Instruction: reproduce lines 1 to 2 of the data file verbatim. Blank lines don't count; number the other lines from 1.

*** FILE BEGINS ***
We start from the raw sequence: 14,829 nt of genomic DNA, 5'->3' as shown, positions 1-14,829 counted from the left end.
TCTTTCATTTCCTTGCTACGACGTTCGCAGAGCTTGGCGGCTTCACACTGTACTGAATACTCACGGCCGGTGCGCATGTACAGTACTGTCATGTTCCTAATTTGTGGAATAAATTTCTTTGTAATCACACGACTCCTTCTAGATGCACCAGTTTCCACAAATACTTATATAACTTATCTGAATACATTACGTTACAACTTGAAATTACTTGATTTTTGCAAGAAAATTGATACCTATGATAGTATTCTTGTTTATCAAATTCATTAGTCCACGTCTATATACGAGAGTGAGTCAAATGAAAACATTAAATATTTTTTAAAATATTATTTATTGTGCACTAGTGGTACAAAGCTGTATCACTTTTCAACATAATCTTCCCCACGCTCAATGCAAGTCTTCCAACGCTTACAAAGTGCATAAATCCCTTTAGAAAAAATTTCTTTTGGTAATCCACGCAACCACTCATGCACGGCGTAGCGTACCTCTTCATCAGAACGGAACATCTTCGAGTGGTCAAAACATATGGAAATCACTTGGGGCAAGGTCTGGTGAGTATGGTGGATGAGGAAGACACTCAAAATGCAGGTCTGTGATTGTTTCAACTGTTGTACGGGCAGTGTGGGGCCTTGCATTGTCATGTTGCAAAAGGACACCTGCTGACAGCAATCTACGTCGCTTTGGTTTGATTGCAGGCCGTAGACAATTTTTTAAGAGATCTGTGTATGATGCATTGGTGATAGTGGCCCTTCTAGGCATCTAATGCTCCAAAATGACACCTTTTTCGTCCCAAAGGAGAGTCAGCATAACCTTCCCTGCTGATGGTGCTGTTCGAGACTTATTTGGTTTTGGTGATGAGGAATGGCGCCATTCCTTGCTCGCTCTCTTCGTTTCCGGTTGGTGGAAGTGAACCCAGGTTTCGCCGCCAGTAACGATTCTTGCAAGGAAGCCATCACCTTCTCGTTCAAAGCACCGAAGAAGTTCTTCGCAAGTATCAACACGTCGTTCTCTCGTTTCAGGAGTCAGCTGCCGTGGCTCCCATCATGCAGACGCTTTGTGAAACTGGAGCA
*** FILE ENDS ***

We start from the raw sequence: 14,829 nt of genomic DNA, 5'->3' as shown, positions 1-14,829 counted from the left end.
TCTTTCATTTCCTTGCTACGACGTTCGCAGAGCTTGGCGGCTTCACACTGTACTGAATACTCACGGCCGGTGCGCATGTACAGTACTGTCATGTTCCTAATTTGTGGAATAAATTTCTTTGTAATCACACGACTCCTTCTAGATGCACCAGTTTCCACAAATACTTATATAACTTATCTGAATACATTACGTTACAACTTGAAATTACTTGATTTTTGCAAGAAAATTGATACCTATGATAGTATTCTTGTTTATCAAATTCATTAGTCCACGTCTATATACGAGAGTGAGTCAAATGAAAACATTAAATATTTTTTAAAATATTATTTATTGTGCACTAGTGGTACAAAGCTGTATCACTTTTCAACATAATCTTCCCCACGCTCAATGCAAGTCTTCCAACGCTTACAAAGTGCATAAATCCCTTTAGAAAAAATTTCTTTTGGTAATCCACGCAACCACTCATGCACGGCGTAGCGTACCTCTTCATCAGAACGGAACATCTTCGAGTGGTCAAAACATATGGAAATCACTTGGGGCAAGGTCTGGTGAGTATGGTGGATGAGGAAGACACTCAAAATGCAGGTCTGTGATTGTTTCAACTGTTGTACGGGCAGTGTGGGGCCTTGCATTGTCATGTTGCAAAAGGACACCTGCTGACAGCAATCTACGTCGCTTTGGTTTGATTGCAGGCCGTAGACAATTTTTTAAGAGATCTGTGTATGATGCATTGGTGATAGTGGCCCTTCTAGGCATCTAATGCTCCAAAATGACACCTTTTTCGTCCCAAAGGAGAGTCAGCATAACCTTCCCTGCTGATGGTGCTGTTCGAGACTTATTTGGTTTTGGTGATGAGGAATGGCGCCATTCCTTGCTCGCTCTCTTCGTTTCCGGTTGGTGGAAGTGAACCCAGGTTTCGCCGCCAGTAACGATTCTTGCAAGGAAGCCATCACCTTCTCGTTCAAAGCACCGAAGAAGTTCTTCGCAAGTATCAACACGTCGTTCTCTCGTTTCAGGAGTCAGCTGCCGTGGCTCCCATCATGCAGACGCTTTGTGAAACTGGAGCA